Q 11. What are the risks of uncovered short selling and what is the evidence of those risks?

    We do not see evidence of risks. In or markets we have not seen significant problems with settlement failures.

    Q 12. Is there evidence of risks of uncovered short sales for financial instruments other than shares (e.g. bonds or sovereign bonds), which would justify extending the requirements to these instruments?



    Q 13. Do you agree with the proposed rule setting out conditions for uncovered short selling? Do you consider that more stringent conditions should be put in place? If so, please indicate which ones? Do you agree that the arrangements other than formal agreements to borrow should be permitted if they ensure that shares are available for borrowing settlement? If so, why?

    No. From our experience, delivery may very well take place even though the seller may not own/borrow the instrument at the point of sale. Setting conditions risks having an unintended damaging effect on legitimate and useful short selling. If the purpose is to reduce price volatility, conditions for short selling will not have any effect. There should be no conditions. It is better to find a well working regime for actual settlement failures and to encourage CCP clearing as mentioned above.

    Q 14. Do you consider that the risks of uncovered short selling are such that they should be subject to an upfront ban/permanent restrictions? If so, why?


    No. We are not convinced that restrictions on short selling will have any positive effects. On the contrary, there may be more negative effects.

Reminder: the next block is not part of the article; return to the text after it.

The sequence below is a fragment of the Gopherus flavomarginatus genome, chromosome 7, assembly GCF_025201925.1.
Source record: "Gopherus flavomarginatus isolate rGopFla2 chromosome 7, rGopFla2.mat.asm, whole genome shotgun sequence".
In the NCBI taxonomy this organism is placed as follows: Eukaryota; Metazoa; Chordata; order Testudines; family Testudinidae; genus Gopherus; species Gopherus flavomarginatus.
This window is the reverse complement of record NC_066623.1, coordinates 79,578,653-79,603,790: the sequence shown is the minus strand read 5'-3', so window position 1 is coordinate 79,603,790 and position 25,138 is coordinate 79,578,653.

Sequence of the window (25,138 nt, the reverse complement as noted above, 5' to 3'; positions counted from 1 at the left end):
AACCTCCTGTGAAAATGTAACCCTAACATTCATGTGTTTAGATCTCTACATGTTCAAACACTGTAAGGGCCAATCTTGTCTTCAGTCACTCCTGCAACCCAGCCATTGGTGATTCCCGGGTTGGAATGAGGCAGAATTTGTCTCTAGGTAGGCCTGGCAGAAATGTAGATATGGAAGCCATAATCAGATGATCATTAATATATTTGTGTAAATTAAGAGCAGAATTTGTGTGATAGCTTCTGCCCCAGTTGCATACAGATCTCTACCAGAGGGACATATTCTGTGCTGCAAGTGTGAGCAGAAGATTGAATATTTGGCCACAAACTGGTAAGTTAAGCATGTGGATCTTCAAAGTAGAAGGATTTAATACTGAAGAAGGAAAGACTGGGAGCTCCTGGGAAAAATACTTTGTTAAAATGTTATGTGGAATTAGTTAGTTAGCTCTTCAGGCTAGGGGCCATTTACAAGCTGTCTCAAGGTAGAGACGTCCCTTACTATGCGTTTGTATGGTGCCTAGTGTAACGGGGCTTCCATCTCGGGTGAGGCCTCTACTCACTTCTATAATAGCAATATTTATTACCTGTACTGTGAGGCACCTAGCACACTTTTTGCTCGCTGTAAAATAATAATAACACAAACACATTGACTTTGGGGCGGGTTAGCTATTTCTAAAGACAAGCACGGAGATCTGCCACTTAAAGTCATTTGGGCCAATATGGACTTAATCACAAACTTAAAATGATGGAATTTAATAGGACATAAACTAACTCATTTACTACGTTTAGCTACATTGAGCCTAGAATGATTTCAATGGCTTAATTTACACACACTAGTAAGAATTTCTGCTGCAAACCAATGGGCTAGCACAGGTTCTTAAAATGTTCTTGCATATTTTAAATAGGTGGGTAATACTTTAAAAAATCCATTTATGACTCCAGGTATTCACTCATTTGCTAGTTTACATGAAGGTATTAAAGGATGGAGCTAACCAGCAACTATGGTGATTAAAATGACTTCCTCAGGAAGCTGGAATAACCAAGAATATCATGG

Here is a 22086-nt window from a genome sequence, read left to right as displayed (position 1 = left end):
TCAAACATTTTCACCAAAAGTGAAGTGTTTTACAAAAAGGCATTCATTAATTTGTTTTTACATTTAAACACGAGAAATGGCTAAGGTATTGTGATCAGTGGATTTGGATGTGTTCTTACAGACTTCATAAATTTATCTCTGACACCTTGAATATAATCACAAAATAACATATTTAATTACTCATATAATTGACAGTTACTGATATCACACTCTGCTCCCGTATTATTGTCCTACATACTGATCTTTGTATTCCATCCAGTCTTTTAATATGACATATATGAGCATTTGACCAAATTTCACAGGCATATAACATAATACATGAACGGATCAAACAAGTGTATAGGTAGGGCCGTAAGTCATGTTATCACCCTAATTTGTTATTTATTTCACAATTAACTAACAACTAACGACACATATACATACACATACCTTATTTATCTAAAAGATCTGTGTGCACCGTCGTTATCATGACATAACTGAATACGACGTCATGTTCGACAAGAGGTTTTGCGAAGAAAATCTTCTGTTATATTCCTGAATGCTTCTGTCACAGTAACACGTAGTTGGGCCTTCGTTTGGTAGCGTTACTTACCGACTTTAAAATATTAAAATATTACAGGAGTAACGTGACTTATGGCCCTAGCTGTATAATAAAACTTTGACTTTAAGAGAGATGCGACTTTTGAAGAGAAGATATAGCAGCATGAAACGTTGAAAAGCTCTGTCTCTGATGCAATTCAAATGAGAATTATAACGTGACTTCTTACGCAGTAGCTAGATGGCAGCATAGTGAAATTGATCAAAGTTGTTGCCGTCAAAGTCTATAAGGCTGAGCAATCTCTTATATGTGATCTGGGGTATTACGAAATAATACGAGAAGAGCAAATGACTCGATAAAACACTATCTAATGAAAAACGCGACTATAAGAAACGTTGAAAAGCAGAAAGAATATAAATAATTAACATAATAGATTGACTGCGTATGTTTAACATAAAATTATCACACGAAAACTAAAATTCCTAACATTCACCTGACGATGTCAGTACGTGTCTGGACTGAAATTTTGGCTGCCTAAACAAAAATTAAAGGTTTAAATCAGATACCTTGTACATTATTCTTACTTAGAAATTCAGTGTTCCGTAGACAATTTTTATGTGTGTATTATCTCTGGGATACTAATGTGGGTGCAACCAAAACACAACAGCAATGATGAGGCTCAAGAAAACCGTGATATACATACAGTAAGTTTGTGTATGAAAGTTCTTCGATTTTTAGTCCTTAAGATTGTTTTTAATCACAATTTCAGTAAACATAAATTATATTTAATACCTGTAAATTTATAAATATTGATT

Q 15. Do you agree with the proposal requiring buy in procedures for settlement failures due to short sales? If so, what is an appropriate base period that could be specified before buy in procedures are triggered (e.g. T+4)?

    Buy in procedures are best placed at settlement level. As already mentioned, CCP clearing regimes take care of delivery failures for transactions put to central clearing. For other transactions, a buy in regime should be placed at settlement level. For it to be efficient, it is also crucial that it is sufficiently supervised and enforced, and that sanctions are appropriately discouraging.

    Q 16. Do you consider that there should be permanent limitations or a ban on entering into naked credit default swaps relating to EU sovereign issuers? If so, please explain why, including if possible any evidence relating to the use of naked CDS.

    No. See above in this section C.


    Q 17. Do you consider that in addition to the measures described above there should be marking of orders for shares that short sales?



    Q 18. What is the likely costs and impact of the different options on the functioning of financial markets?

    Difficult to estimate. If measures are imposed that have adverse effects on financial markets, on liquidity, on inefficiency, which cost.




    Q 19. Do you agree with the proposed exemption for market making activities? Which requirements should it apply to?

    The fact that market making activities could be exempt, in our view is recognition of the usefulness of short selling, even uncovered short selling. This again raises question marks as to why restrictions on uncovered short selling would be justified broadly.


    In case uncovered short selling will anyway be subject to any type of requirements or restrictions, the same rules should apply to all, market making activities included. As already stated above under Q 9, we believe market makers should not be exempt from the transparency requirements, and they should comply with the same rules on uncovered short selling as the rest of the market. Otherwise, it could create incentives for OTC trading vis-à-vis trading on more transparent trading venues.